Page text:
Botta, Federico, Robin Lovelace, Laura Gilbert, and Arthur Turrell. n.d. “Packaging Code for Reproducible Research in the Public Sector.”
Ito, Yuhei, Malcolm Morgan, and Robin Lovelace. 2023. “Where to Invest in Cycle Parking: A Portfolio Management Approach to Spatial Transport Planning.” Environment and Planning B: Urban Analytics and City Science 50 (6): 1438–54.
Lovelace, Robin, M Birkin, Joseph Talbot, and Malcolm Morgan. 2023. “Cycle Network Policy, Planning and Investment Transformed by the Propensity to Cycle Tool.”
Mahfouz, Hussein, Robin Lovelace, and Elsa Arcaute. 2023. “A Road Segment Prioritization Approach for Cycling Infrastructure.” Journal of Transport Geography 113 (December): 103715.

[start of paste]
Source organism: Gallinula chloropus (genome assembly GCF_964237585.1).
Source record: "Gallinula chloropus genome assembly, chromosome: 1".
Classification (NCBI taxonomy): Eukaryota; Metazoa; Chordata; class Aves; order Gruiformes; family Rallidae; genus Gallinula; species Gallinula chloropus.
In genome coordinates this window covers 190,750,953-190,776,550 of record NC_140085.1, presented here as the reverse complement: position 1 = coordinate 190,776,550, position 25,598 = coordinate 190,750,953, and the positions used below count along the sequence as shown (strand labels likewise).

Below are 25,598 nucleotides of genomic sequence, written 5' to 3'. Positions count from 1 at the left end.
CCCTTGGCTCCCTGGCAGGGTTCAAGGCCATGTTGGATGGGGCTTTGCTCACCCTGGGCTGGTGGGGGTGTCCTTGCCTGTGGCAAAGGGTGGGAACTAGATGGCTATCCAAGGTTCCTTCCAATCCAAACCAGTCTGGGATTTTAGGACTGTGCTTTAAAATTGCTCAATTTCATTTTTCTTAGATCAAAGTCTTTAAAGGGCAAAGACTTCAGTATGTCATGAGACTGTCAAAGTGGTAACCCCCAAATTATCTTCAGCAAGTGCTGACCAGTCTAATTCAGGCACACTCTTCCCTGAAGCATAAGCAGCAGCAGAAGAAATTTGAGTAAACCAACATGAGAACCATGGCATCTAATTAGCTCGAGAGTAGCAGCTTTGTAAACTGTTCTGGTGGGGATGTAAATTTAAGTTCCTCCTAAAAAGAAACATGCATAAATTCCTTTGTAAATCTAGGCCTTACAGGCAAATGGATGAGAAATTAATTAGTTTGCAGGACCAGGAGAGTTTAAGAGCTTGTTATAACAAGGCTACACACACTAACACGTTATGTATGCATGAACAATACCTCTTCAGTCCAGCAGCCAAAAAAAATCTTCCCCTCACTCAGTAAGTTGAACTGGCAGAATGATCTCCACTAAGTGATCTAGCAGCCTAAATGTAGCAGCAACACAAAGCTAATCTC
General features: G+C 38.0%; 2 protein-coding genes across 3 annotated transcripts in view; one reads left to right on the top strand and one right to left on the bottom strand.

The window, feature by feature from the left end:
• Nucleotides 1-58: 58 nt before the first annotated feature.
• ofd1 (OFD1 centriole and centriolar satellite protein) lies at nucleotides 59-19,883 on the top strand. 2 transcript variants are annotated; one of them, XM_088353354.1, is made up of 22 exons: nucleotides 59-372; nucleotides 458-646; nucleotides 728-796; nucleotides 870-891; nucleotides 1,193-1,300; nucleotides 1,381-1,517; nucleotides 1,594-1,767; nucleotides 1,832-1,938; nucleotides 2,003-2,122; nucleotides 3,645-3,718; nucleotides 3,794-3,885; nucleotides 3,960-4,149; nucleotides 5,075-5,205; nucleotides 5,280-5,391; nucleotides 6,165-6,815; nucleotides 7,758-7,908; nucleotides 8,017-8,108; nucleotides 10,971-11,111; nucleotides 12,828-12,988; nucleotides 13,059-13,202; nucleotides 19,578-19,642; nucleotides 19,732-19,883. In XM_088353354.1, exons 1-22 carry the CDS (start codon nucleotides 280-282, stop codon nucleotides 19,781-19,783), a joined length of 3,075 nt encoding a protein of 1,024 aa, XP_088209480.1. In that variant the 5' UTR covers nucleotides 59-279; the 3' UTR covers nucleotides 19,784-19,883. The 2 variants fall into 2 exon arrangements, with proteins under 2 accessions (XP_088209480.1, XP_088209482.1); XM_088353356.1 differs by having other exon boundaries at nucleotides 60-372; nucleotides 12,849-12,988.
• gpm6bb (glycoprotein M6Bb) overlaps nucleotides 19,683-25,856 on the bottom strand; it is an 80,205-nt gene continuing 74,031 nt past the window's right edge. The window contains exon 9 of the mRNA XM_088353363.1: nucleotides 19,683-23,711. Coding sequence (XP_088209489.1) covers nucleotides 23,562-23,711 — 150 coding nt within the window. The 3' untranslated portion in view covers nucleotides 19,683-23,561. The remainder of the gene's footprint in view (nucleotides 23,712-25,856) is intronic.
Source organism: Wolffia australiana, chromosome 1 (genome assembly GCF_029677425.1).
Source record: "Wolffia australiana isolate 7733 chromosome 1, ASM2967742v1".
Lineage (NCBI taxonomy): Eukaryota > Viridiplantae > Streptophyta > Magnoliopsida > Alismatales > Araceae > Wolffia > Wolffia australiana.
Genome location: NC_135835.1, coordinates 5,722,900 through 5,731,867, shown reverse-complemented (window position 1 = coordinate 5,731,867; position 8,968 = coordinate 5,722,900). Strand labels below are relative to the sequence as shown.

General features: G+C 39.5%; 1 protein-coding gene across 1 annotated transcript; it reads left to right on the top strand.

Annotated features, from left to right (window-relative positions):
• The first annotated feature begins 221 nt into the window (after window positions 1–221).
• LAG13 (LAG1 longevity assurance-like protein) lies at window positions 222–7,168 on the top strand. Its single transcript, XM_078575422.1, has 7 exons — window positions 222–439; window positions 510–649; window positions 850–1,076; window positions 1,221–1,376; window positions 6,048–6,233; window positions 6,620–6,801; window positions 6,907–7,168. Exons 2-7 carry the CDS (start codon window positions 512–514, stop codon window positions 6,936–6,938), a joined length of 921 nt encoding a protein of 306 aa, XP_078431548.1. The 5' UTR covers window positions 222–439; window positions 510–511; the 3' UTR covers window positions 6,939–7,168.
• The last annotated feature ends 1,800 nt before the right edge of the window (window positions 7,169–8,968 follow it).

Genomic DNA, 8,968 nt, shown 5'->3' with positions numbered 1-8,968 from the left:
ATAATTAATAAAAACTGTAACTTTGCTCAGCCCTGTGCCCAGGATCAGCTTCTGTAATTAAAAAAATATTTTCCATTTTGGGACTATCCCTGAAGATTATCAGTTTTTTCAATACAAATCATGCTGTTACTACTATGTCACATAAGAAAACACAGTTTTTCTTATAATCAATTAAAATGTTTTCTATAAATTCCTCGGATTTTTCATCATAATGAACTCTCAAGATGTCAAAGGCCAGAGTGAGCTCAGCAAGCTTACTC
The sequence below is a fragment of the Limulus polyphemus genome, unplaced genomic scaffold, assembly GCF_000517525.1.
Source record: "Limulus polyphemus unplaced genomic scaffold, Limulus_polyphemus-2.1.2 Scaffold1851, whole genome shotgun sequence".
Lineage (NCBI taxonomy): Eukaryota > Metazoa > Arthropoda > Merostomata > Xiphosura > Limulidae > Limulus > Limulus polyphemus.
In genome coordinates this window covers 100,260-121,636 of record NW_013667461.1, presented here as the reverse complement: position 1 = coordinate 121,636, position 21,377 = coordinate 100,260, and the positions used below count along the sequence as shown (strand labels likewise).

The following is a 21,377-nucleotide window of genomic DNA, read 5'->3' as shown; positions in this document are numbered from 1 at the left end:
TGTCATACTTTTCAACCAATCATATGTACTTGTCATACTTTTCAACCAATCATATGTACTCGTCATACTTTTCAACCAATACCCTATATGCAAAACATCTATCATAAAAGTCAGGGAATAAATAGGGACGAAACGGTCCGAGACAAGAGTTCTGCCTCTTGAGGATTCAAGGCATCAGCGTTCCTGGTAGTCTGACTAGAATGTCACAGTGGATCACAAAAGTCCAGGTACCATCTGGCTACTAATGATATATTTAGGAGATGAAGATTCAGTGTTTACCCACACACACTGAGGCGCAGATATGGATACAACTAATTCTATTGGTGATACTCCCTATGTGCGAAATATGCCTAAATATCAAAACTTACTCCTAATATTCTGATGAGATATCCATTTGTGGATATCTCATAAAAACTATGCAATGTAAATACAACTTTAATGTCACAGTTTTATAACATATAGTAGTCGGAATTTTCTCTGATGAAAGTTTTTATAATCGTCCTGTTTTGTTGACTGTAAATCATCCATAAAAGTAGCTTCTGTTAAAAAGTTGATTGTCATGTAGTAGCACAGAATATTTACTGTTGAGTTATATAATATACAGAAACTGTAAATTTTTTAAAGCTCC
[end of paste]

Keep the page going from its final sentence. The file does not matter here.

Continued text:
Tait, Caroline, Roger Beecham, Robin Lovelace, and Stuart Barber. 2023. “Contraflows and Cycling Safety: Evidence from 22 Years of Data Involving 508 One-Way Streets.” Accident Analysis & Prevention 179 (January): 106895.
Vidal-Tortosa, Eugeni, and Robin Lovelace. 2023. “Road Lighting and Cycling: A Review of the Academic Literature and Policy Guidelines.” Journal of Cycling and Micromobility Research, December, 100008.
Robin Lovelace
Robin Lovelace
Associate Professor of Transport Data Science

My research interests include geocomputation, data science for transport applications, active travel uptake and decarbonising transport systems